FOR IMMEDIATE RELEASE
Date: May 9, 2023
Clay Dumont, Chairman Klamath Tribes
Ken Smith, Public Relations Director
firstname.lastname@example.org; 541-783-2219 ext. 147
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Klamath Tribal Court Victim Services Hosts National Day of Awareness For Murdered and Missing Indigenous People
Klamath County interim District Attorney and Department of Justice
representative attend and participate as speakers
CHILOQUIN, Ore. — Friday, May 5, was National Day of Awareness for Murdered and Missing Indigenous People (MMIP). The Klamath Tribal Court Victims Services hosted an event in Chiloquin beginning with a Smudge Walk, led by Klamath Tribal Member, Henry Rondeau, with a hand drum from the Chiloquin Bridge to the Tribal Fitness Center. Afterwards, presenters spoke, including interim Klamath County District Attorney John Casalino, as well as Cedar-Wilkie Gillette, representing the U.S. Department of Justice, Missing and Murdered Indigenous Persons Coordinator GAP Solutions, Inc. Contractor, and Kristy David, Executive Director of the Climate Advocacy Center. Tribal members also shared remembrance of loved ones.
“Really our goal with these gatherings and events is just to create safe spaces for families and those that have lost loved ones,” said David. “To be able to gather and acknowledge the names of their missing loved ones and, or murdered loved ones, and have a safe place where they can have a part of healing and be able to share their stories and raise awareness within our community of some of the issues that tribal communities face.”
She said the event is to acknowledge both indigenous men and women who have been missing or murdered across the country.
“The MMIP movement actually began as MMIW, which is missing and murdered indigenous women,” David said. “And throughout the nation, different tribal nations were acknowledging and recognizing that there were also large numbers of men that were murdered. So, the phrase changed from MMIW to MMIP to acknowledge all people. And it’s really across Indian Country throughout the United States. This is something that people have been doing – walks, billboards, raising awareness – for the last, probably 6, 7 or 8 years. It’s just become more attended events. Especially in our community, it’s something that is still fairly new, within the last few years.”
Casalino, who was appointed interim District Attorney Nov. 1, addressed the challenges of his new position, particularly when prosecuting cases of Klamath Tribal Members.
“I’m the new person here,” he said. “I will say, because of many of the cultural differences, it’s super challenging to put a case together and have people, you know, take that risk to have trust that the system will actually listen to them and give their matter that concern it deserves.”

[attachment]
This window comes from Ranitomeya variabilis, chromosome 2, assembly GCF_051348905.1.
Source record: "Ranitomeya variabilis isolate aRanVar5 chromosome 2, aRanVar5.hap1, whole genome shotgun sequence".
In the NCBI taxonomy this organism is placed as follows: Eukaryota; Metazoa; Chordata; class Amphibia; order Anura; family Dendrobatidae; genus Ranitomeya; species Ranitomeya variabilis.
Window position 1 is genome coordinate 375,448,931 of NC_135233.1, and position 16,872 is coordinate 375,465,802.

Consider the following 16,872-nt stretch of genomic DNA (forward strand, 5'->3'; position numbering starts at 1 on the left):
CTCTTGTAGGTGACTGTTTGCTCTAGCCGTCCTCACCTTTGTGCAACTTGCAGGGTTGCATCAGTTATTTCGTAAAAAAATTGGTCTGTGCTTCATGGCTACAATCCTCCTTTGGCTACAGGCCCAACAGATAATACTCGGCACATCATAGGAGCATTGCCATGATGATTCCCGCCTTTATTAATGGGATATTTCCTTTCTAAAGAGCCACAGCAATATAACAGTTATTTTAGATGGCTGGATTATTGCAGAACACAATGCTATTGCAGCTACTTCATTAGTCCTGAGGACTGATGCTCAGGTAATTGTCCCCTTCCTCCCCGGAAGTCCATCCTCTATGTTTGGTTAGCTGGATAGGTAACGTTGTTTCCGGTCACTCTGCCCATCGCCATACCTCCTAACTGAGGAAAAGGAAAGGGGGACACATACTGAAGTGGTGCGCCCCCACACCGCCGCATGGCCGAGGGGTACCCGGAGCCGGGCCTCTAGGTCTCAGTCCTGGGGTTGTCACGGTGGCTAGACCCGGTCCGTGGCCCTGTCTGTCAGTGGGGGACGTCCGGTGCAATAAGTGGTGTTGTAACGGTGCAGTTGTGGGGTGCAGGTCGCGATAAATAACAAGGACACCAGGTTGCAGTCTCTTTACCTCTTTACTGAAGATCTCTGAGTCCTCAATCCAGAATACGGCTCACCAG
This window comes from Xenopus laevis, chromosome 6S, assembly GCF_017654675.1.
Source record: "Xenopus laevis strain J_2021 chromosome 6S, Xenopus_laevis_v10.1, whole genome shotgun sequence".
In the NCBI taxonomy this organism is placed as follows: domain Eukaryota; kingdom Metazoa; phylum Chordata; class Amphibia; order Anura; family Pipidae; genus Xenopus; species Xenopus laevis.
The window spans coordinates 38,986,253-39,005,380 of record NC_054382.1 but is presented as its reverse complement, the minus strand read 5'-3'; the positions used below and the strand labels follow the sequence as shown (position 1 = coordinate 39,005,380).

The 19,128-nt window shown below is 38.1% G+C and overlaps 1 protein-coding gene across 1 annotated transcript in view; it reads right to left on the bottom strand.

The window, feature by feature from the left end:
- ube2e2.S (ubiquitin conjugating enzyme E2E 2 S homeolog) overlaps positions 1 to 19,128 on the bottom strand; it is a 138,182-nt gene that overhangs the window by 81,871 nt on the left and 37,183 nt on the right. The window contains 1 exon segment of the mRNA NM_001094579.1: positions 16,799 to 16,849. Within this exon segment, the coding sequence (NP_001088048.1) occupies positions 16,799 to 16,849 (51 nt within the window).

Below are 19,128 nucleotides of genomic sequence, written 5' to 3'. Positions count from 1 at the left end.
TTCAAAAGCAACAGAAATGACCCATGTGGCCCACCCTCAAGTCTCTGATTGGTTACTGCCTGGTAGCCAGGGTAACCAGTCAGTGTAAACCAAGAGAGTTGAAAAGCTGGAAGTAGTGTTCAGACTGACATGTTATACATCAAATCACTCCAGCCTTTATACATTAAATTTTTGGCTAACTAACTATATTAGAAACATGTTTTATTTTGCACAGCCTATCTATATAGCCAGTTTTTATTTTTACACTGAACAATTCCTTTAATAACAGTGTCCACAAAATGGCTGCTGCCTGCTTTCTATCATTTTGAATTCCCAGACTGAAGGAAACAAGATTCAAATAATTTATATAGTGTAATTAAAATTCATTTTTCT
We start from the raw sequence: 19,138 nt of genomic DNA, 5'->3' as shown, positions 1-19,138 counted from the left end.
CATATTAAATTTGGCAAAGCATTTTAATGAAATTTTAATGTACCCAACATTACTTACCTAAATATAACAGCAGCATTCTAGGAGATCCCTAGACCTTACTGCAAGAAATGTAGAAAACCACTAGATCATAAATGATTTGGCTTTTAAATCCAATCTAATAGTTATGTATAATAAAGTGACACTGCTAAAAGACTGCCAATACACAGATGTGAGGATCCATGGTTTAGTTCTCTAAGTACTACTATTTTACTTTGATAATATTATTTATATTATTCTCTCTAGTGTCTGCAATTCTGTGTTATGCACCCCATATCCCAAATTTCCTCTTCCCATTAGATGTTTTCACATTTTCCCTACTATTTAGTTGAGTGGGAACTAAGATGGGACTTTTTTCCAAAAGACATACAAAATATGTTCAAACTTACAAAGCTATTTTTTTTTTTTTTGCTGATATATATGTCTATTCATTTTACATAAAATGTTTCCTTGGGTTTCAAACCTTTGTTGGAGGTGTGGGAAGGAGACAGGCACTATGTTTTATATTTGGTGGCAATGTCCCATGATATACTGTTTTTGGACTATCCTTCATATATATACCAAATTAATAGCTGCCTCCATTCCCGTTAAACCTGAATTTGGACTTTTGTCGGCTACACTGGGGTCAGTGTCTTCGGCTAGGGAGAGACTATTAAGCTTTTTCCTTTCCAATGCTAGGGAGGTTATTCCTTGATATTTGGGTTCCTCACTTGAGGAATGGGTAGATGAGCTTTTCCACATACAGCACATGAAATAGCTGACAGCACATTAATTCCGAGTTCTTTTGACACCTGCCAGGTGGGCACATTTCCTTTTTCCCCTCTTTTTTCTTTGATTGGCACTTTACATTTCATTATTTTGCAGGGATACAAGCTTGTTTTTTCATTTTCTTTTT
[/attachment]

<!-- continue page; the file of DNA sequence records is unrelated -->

Casalino stated that there are a couple of cases his office is involved in with Klamath Tribes families. He said statewide, the Oregon Justice Department is improving how it prosecutes cases of tribal members.
“I think it’s improving, but, I think, Kristy said it first, that the first step is actually coming together. And then, I think, I touched on it a little bit, taking that leap and establishing relationships. So, when someone calls me, I give them the common courtesy to give them a call back. It starts as simple as that.”
Gillette addressed a rather new program launched by the Oregon Department of Justice, providing tracking data for MMIP, servicing nine tribes in the state, as well as cases involving missing and murdered federally recognized tribal members. She said the program was established to provide support nationally for MMIP cases.
“In November 2019, the Department of Justice Attorney General announced a national strategy, the MMIP Initiative,” Gillette said, “and created 11 MMIP coordinator positions in 11 states, and that is when I was hired in Oregon for that. And that’s how it started, and that we were tasked with generally supporting MMIP cases in our state and communicating on a national level about what we were doing and about how we could work together.
“Another thing that we worked on, and we are working on with Warm Springs [Confederated Tribes], is a pilot project for a tribal committee response plan, so that the tribe has a plan in place, a protocol, of when a missing person goes missing on a reservation, what each department is going to do. And we plan to invite other tribes in Oregon that want to do the same thing.”
The event continued in Klamath Falls later in the afternoon at Tayas Yawks, hosted by Healing Winds. Partners for the event included: Tribal Court Victim Services, Klamath Advocacy, U.S. Department of Justice MMIP, and Klamath Tribes Behavioral Health.